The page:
WHEN I FIRST CAME ACROSS THIS I THOUGHT THAT IT WAS A TRIBUTE TO AN AMERICAN ICONIC SYMBOL [IT IS NOT]
This sculpture is by Vivienne Roche. Vivienne is a sculptor who lives and works near the sea in Co. Cork, Ireland. Over an extended period she has worked in large-scale bronze, glass, steel, sailcloth, stuccodore plaster, and reconfigured landscape. Drawing, watercolour and photography have also been central to her work. Her artistic themes derive from site-specific dialogues between architecture and sculpture, the emotional resonances of the coastal landscape in which she lives, relationships between male and female, archaeology sites and their artefacts, and between music and the visual. Light has been a central focus as is evidenced in commissioned artworks such as NC Iris (2006), Whitelight Garden (2006), Light Ensemble (2008) and Light House (2009).
In Dublin nothing is simple. When it comes tho my friends if I say 'Liberty Bell' they think of the Liberty Belle' pub but a few think that I am referring to the 'Freedom Bell' but have no idea as to where it is located. However for me the first thing that comes to mind is an iconic symbol of American independence, located in Philadelphia, Pennsylvania. Wikipedia.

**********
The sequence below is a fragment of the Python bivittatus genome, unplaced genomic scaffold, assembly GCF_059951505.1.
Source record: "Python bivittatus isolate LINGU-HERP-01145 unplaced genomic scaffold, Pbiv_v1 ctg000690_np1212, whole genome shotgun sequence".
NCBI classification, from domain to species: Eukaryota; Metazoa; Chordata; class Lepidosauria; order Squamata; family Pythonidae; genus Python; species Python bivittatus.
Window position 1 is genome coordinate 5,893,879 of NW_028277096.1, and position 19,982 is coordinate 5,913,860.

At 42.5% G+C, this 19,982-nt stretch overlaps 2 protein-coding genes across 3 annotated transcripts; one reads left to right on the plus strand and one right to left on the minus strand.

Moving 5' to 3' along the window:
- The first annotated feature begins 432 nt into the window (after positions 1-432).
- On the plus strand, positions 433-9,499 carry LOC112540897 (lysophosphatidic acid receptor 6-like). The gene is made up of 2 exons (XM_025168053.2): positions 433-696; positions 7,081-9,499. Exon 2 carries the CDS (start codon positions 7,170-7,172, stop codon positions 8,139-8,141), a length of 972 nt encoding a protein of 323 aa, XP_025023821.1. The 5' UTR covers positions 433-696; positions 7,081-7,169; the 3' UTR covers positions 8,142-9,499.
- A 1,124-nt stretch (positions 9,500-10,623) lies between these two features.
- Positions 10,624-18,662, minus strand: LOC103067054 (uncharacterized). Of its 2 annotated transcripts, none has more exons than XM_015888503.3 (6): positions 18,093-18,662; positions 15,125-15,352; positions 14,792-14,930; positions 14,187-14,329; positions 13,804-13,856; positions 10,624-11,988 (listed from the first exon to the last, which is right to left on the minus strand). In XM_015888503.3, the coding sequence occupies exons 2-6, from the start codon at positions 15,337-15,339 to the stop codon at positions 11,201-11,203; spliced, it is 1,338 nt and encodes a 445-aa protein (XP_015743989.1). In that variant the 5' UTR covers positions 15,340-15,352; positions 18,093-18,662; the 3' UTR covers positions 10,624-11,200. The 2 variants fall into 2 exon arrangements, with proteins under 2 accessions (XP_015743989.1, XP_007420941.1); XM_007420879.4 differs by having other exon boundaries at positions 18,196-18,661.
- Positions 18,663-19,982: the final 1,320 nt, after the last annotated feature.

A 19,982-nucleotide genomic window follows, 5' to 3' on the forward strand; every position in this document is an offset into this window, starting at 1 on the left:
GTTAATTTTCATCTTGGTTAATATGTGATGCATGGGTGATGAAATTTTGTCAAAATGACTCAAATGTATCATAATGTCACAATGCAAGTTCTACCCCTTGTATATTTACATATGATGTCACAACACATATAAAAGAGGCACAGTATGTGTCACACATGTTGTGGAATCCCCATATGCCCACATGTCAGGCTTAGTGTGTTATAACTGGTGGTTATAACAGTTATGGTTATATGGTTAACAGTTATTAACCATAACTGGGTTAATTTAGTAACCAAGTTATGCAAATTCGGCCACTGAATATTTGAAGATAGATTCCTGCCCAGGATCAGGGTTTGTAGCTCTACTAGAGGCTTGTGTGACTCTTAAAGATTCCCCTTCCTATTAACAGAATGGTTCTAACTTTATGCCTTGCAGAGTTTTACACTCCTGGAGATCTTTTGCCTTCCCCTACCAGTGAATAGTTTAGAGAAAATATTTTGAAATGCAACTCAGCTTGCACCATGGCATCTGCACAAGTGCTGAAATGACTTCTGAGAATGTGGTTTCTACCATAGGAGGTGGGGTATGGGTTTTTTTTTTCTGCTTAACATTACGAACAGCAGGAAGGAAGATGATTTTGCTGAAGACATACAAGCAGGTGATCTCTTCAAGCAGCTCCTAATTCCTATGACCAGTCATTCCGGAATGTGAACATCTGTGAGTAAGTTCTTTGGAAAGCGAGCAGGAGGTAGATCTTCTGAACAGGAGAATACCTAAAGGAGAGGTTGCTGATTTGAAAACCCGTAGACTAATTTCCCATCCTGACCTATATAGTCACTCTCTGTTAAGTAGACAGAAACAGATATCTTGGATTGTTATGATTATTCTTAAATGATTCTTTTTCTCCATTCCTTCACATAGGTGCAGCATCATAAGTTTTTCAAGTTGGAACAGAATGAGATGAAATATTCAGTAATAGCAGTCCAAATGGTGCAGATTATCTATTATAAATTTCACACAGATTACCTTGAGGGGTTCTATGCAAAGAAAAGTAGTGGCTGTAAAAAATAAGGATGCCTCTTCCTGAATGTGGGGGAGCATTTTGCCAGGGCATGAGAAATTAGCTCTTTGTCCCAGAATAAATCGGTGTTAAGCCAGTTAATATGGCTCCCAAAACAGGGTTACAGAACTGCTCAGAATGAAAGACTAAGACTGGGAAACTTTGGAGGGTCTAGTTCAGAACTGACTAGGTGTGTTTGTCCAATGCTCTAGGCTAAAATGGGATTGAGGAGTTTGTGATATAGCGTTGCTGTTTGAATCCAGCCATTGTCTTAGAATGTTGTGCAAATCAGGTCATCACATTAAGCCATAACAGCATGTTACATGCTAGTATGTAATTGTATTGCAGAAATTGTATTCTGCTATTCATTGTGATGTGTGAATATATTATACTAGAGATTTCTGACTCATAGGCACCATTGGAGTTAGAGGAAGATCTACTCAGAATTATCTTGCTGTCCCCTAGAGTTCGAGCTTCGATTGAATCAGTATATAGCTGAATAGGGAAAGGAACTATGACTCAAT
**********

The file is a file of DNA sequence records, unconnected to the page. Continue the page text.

The sculpture in my photographs is named 'Liberty Bell' because it is located in the Dublin Liberties. This bell is not to be confused with the 'freedom bell' above the smock alley theatre which used to be a Catholic church. It was purportedly rung by the Liberator Daniel O'Connell after the passing of Catholic Emancipation in 1829.
The Liberties is an area in central Dublin, Ireland, located to the southwest of the inner city. One of Dublin's most historic working-class neighbourhoods, the area is traditionally associated with social housing, market traders, local family-owned businesses, as well as whiskey distilling, it is now also a centre of enterprise and commercial life in the heart of the city. Today the historic city quarter sits side by side with dynamic media and tech hubs and highly respected medical and education centres.
The name derives from manorial jurisdictions dating from the arrival of the Anglo-Normans in the 12th century. They were town lands united to the city, but still preserving their own jurisdiction (hence "liberties"). The most important of these liberties were the Liberty of St. Sepulchre, under the Archbishop of Dublin, and the Liberty of Thomas Court and Donore belonging to the Abbey of St. Thomas (later called the Earl of Meath's Liberty). The modern Liberties area lies within the former boundaries of these two jurisdictions, between the river Liffey to the north, St. Patrick's Cathedral to the east, Warrenmount to the south and St. James's Hospital to the west.